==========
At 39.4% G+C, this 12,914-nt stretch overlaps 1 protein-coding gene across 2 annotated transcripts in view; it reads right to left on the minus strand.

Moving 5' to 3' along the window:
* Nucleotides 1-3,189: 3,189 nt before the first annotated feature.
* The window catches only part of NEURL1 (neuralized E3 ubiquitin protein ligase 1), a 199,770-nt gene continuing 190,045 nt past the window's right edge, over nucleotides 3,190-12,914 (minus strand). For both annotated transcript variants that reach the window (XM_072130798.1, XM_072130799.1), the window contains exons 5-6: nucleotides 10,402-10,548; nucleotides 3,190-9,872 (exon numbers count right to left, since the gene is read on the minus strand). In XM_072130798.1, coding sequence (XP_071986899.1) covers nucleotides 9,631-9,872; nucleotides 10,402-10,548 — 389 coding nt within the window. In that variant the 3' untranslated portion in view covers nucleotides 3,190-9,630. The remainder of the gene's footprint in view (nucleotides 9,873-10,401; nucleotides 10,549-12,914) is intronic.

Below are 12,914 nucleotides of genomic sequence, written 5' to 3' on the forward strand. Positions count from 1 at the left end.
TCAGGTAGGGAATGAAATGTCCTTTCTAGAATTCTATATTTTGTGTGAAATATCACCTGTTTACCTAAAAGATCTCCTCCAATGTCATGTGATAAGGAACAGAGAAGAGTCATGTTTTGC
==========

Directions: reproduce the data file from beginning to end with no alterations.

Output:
At 39.4% G+C, this 12,914-nt stretch overlaps 1 protein-coding gene across 2 annotated transcripts in view; it reads right to left on the minus strand.

Moving 5' to 3' along the window:
* Nucleotides 1-3,189: 3,189 nt before the first annotated feature.
* The window catches only part of NEURL1 (neuralized E3 ubiquitin protein ligase 1), a 199,770-nt gene continuing 190,045 nt past the window's right edge, over nucleotides 3,190-12,914 (minus strand). For both annotated transcript variants that reach the window (XM_072130798.1, XM_072130799.1), the window contains exons 5-6: nucleotides 10,402-10,548; nucleotides 3,190-9,872 (exon numbers count right to left, since the gene is read on the minus strand). In XM_072130798.1, coding sequence (XP_071986899.1) covers nucleotides 9,631-9,872; nucleotides 10,402-10,548 — 389 coding nt within the window. In that variant the 3' untranslated portion in view covers nucleotides 3,190-9,630. The remainder of the gene's footprint in view (nucleotides 9,873-10,401; nucleotides 10,549-12,914) is intronic.

Below are 12,914 nucleotides of genomic sequence, written 5' to 3' on the forward strand. Positions count from 1 at the left end.
TCAGGTAGGGAATGAAATGTCCTTTCTAGAATTCTATATTTTGTGTGAAATATCACCTGTTTACCTAAAAGATCTCCTCCAATGTCATGTGATAAGGAACAGAGAAGAGTCATGTTTTGC